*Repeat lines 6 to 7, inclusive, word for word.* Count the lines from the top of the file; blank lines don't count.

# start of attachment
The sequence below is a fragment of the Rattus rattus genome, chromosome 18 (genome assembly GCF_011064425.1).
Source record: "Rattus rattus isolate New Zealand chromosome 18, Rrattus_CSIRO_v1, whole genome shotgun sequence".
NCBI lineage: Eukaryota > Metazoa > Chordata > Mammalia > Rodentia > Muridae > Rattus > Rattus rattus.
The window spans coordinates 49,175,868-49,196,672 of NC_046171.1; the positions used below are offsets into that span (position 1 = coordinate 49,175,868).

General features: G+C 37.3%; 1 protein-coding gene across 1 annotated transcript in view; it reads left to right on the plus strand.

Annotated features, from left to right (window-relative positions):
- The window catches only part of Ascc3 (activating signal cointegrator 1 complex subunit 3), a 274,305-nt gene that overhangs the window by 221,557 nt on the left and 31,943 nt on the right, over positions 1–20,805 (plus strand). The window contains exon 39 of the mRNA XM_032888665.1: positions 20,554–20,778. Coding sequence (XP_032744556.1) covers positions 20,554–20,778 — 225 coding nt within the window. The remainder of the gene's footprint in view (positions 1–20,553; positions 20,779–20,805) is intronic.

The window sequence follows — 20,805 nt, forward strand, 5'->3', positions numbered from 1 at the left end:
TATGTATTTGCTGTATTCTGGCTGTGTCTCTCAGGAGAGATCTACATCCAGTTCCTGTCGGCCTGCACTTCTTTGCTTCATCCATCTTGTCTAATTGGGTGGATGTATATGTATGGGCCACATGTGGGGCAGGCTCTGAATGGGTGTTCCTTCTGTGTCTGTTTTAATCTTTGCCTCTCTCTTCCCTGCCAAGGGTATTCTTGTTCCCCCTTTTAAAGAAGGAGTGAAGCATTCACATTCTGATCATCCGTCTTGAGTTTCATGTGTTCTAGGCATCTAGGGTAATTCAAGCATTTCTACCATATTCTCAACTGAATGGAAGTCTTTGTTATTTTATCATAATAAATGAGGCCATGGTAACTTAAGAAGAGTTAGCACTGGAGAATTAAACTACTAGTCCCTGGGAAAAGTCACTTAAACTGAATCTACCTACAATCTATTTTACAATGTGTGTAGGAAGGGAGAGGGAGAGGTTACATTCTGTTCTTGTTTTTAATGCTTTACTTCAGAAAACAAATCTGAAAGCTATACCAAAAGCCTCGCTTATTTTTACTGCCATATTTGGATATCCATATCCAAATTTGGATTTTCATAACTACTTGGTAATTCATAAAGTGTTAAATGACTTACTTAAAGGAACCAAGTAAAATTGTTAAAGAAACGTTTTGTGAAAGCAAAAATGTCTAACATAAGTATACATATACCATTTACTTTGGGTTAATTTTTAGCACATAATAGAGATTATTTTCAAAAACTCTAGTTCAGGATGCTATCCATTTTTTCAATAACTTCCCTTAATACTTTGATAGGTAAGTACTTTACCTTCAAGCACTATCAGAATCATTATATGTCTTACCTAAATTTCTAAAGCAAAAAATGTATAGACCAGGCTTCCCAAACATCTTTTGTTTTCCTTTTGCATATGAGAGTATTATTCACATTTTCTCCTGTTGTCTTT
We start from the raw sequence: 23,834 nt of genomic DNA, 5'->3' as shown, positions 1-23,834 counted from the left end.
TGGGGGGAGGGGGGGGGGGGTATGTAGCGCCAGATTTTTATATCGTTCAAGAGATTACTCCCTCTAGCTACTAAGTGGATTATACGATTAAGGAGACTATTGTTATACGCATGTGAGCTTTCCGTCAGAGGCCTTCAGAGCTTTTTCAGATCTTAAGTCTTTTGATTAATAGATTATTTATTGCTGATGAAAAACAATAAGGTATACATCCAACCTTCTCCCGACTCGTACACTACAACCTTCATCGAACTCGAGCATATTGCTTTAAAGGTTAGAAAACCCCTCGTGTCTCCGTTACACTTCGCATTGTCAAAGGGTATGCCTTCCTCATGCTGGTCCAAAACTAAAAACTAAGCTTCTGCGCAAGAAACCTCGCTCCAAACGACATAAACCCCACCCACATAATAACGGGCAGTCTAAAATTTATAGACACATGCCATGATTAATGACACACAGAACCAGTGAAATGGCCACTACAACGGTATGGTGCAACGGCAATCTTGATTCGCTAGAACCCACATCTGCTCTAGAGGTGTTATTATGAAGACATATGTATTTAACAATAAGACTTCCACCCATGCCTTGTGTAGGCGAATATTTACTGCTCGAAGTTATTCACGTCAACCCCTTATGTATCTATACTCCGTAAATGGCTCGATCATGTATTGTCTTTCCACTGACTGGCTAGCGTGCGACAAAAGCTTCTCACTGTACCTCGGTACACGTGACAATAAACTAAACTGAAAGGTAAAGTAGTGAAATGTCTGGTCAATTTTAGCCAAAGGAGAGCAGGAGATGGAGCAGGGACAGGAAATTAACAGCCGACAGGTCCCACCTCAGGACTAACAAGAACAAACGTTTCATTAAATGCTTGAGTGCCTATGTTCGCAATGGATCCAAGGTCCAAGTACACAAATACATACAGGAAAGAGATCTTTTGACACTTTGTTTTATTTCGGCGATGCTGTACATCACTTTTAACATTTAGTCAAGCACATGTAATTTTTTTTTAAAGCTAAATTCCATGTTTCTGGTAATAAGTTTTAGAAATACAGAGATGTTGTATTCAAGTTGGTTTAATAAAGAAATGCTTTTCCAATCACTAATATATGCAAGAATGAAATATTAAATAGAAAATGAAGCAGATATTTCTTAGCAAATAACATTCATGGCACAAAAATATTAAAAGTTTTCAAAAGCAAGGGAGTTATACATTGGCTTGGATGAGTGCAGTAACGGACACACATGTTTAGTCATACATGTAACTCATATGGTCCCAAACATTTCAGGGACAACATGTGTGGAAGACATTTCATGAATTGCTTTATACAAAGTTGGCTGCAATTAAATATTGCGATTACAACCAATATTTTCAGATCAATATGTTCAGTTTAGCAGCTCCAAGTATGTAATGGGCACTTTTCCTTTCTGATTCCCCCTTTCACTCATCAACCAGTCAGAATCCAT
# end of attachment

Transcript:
Annotated features, from left to right (window-relative positions):
- The window catches only part of Ascc3 (activating signal cointegrator 1 complex subunit 3), a 274,305-nt gene that overhangs the window by 221,557 nt on the left and 31,943 nt on the right, over positions 1–20,805 (plus strand). The window contains exon 39 of the mRNA XM_032888665.1: positions 20,554–20,778. Coding sequence (XP_032744556.1) covers positions 20,554–20,778 — 225 coding nt within the window. The remainder of the gene's footprint in view (positions 1–20,553; positions 20,779–20,805) is intronic.